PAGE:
The flak I've received about this issue further strengthens my belief that cinematographers are a pretentious lot. Myself included. Our favourite past time is bolstering the illusion that we're irreplaceable.

Hey, instead of giving rocket scientists the light meter and camera, a more valuable test would be to give the gear to 1000 gaffers and camera operators, along with the opportunity to shoot TV spots, TV shows, and feature films. That would give us a little perspective on just how irreplaceable we are.

D.A. Oldis
Winston-Salem, NC

I'm going out on a limb here, and perhaps even sawing at the wrong end, but....

Producers will pay when it's shown to them that the cinematographer's presence is essential to the outcome of the film. When making a :30 commercial, the level of talent involved on the post/telecine side is usually quite high - the colourists I've worked with would prefer to have the DP present, but when the DP is not available, the producer is usually quite sure that between the colourist, the director, the producer and the agency that the telecine session will go perfectly well. I'm sure most of us have shot commercials that we couldn't telecine, and been satisfied with the work. There are of course exceptions to this.

The producer will be more inclined to pay for the cinematographer's time when they realize that they require the cinematographer's participation in order to accomplish the look - in other words, when they require the DP's presence, and the DP is only willing or able to make him/herself available if s/he is paid...

I think that this will become more apparent the more prevalent DI becomes.

To answer Geoff's question a little more directly, perhaps if the issue of post production is raised at the time of hire, the producer will consider paying the DP to participate in post. There is always a negotiation upfront about how many days of pre-production, how many shoot days, and what the DP’s rate of pay will be for those different days - perhaps if the question of Digital post is raised beforehand, that an understanding of how the film is to be shot in order to accommodate that particular post method, and then by pointing out that the choices that ordinarily might be made on set will be made in post production by the DP, then the producer will be induced to pay for the DP to be there. What comes to mind here is "O Brother Where Art Thou" - Roger Deakins knew he would create the look in post, and therefore didn't use corals or sepia filters. Without him in post production, I suspect that the producer and directors would have been very disappointed with the results.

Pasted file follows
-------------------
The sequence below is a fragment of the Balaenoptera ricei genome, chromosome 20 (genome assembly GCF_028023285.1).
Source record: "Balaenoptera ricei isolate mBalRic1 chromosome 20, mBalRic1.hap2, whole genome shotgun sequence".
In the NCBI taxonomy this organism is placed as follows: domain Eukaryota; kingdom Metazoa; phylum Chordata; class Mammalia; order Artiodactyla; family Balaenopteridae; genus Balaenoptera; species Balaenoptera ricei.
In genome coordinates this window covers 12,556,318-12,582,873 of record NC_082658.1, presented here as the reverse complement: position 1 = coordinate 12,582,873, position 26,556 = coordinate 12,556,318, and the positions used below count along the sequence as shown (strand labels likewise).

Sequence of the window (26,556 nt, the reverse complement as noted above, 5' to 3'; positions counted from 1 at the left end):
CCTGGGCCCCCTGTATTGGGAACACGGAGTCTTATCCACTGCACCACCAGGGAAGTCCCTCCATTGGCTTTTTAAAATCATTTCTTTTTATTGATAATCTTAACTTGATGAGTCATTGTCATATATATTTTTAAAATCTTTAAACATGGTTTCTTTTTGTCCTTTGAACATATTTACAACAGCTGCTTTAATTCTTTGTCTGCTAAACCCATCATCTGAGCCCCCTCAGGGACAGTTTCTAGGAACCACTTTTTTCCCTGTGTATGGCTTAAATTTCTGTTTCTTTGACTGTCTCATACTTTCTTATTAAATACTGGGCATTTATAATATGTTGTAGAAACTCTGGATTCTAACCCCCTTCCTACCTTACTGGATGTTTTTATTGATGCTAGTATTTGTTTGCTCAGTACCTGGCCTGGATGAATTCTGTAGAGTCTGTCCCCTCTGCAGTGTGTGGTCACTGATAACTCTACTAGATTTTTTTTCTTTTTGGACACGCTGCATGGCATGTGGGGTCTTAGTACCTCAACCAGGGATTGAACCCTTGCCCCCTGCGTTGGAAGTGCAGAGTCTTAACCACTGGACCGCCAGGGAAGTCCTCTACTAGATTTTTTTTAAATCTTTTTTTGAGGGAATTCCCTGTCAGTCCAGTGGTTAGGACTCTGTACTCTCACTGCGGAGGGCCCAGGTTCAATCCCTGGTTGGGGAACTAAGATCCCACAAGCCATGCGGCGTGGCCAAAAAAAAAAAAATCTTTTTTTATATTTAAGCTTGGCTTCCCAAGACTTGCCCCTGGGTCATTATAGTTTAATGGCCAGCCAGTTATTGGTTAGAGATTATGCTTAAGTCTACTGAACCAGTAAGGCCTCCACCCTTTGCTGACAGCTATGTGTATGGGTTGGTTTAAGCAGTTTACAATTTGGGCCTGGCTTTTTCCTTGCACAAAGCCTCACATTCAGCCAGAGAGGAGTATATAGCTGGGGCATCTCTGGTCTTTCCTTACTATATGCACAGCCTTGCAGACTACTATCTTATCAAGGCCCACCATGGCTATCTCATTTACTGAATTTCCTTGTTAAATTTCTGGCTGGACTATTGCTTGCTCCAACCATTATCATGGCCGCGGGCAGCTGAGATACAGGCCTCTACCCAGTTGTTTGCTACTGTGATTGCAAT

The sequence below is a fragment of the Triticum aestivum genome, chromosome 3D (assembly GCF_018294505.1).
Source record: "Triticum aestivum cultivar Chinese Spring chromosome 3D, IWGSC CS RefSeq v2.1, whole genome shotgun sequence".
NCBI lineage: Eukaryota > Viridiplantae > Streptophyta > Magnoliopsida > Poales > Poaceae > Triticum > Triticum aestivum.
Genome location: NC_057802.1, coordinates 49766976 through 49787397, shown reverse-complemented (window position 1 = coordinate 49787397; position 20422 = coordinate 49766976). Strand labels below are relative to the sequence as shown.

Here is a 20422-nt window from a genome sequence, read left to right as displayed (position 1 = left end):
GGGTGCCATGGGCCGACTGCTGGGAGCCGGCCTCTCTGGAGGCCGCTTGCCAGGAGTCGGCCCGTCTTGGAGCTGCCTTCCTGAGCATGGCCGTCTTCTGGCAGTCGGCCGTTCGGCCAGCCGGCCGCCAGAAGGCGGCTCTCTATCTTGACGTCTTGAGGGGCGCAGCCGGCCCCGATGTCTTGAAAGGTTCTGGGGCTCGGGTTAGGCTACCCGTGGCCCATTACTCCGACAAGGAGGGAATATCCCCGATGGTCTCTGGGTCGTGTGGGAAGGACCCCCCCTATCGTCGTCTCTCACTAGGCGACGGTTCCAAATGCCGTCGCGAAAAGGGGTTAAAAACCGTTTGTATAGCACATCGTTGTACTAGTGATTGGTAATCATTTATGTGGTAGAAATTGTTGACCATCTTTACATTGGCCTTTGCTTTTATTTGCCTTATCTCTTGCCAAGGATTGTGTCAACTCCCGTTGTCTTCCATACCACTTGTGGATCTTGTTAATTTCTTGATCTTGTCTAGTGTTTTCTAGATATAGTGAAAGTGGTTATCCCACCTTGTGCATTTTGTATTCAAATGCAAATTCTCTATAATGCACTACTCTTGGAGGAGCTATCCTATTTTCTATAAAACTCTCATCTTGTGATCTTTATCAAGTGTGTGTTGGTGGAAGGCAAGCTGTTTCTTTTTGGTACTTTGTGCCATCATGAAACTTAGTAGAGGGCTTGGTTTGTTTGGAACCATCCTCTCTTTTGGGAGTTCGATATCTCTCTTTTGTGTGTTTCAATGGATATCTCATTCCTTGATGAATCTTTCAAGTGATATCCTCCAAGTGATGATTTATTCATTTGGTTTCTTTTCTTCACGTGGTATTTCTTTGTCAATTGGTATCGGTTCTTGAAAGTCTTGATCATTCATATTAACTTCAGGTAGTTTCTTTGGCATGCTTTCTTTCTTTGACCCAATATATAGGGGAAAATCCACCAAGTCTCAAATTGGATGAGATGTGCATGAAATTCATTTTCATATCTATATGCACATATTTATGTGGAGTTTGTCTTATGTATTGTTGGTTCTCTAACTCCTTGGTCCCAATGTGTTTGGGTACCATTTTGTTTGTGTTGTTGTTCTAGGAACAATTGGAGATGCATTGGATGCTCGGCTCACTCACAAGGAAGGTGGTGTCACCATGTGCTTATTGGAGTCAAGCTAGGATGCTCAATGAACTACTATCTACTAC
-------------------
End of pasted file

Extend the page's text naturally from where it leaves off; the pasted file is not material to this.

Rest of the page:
Ted "mostly a gaffer, but couldn't help myself here" Hayash
Los Angeles, CA

D Oldis wrote:

>my belief that cinematographers are a pretentious lot…Myself included.

Welcome to the club then. I however am Irreplaceable. No one else will make the same creative choices that I do. No one else will respond to the pressures of time, money, etc. that we all face. I really am an indispensable part of the look. My colourist is also. I might choose a different colourist if I had my choice depending on different factors. I do not know if my images would look exactly the same.

WE are all indispensable to our particular look, if we weren't then we would just be batteries to be swapped out at whim with no difference. It does not mean that we cannot be replaced by another D.P., and that another D.P. won't do as good or even better job. It just means that no one else will make the same images.

Steven Gladstone
Gladstone Films
Brooklyn, N.Y. U.S.A.
East Coast List administrator - Cinematography Mailing list

Steven Gladstone wrote:

>WE are all indispensable to our particular look, if we weren't then we >would just be batteries to be swapped out at whim with no difference.

Isn't your particular "look" generally why you are hired in the first place.

In my limited time as a DP, I ran into a situation where I was unable to supervise a telecine session. It was a freebie, and the post house didn't want to spend the time on it. I went before the session to set some of the "looks" for reference, but they didn't run the session as I was sitting there, they ran it later, at their convenience, and basically ignored my directions.

When the Director and I saw the final transfer, and weren't happy, I got blamed - not the colourist. So I vowed that if my name goes on it, I'm going to do my damnedest to make sure that it's the best that I can make it. That doesn't mean I won't collaborate, far from it, but I can make sure that nothing looks like crap.

As far as payment goes, this should be negotiated beforehand. No producer likes surprise expenses.

I don't know if it's possible to get paid for it regardless of attendance, but that may be one way to make sure that producers include you in the process. (If they're paying for you anyway, you might as well be there.)

Alternatively, you could adjust your day rate to cover your attendance at post. A producer may balk at paying another day for post, but they may not fight a small increase in your day rate, which, by the end of the shoot may more than cover your time in post…Or, you could increase your day rate if you are not going to be paid for post, and reduce your rate if they agree to pay you for post.